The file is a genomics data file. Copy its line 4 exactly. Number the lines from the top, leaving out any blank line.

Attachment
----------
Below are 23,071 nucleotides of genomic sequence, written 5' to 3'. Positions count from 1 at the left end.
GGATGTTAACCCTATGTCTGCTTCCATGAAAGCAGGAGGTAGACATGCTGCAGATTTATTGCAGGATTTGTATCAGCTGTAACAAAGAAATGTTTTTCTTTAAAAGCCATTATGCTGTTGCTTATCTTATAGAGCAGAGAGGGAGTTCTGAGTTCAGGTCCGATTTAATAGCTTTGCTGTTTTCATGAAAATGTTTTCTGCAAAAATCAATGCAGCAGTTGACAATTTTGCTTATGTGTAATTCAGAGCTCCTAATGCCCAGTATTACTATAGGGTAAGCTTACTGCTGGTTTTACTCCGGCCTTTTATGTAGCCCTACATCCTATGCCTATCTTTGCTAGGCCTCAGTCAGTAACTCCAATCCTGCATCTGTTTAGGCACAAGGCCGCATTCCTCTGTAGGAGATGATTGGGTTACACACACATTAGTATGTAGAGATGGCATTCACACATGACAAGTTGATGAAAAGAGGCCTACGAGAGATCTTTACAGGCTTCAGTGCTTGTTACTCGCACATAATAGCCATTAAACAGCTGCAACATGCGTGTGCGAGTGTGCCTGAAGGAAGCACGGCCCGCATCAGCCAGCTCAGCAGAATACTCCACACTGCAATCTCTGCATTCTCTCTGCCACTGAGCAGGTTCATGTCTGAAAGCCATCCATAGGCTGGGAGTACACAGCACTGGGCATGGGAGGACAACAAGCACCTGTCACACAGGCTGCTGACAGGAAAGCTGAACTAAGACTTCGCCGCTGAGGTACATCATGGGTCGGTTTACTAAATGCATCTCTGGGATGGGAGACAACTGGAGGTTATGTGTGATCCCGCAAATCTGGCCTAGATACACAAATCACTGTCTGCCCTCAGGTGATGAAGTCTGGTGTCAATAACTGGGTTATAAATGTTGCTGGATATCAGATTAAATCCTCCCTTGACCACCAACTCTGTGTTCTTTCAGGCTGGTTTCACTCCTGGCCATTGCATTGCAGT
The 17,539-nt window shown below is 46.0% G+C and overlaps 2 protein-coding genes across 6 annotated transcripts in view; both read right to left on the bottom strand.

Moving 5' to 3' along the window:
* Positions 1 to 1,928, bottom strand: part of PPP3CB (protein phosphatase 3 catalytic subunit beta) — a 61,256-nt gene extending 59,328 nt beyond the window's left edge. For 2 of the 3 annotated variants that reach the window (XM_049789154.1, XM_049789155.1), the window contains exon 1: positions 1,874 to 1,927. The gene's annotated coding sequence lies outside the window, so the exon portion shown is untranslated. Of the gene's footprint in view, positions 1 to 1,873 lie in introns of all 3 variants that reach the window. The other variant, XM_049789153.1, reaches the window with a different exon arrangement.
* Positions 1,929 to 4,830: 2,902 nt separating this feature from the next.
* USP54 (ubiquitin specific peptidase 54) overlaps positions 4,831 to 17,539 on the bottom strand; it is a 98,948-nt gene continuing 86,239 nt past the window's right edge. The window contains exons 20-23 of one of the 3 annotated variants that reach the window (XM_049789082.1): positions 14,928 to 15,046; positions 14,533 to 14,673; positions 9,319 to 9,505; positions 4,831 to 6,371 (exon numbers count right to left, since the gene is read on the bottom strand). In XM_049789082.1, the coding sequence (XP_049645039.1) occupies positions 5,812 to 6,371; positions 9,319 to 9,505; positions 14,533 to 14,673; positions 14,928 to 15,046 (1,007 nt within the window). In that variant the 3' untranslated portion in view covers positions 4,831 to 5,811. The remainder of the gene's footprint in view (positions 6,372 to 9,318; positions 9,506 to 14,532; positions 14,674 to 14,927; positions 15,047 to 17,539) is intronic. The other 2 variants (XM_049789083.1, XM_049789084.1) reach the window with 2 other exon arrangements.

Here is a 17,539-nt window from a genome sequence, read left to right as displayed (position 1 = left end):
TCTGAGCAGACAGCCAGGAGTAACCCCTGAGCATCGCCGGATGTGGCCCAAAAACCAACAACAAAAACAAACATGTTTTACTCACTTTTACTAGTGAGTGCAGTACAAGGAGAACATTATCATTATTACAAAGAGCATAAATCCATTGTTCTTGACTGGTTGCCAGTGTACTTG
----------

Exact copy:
Moving 5' to 3' along the window: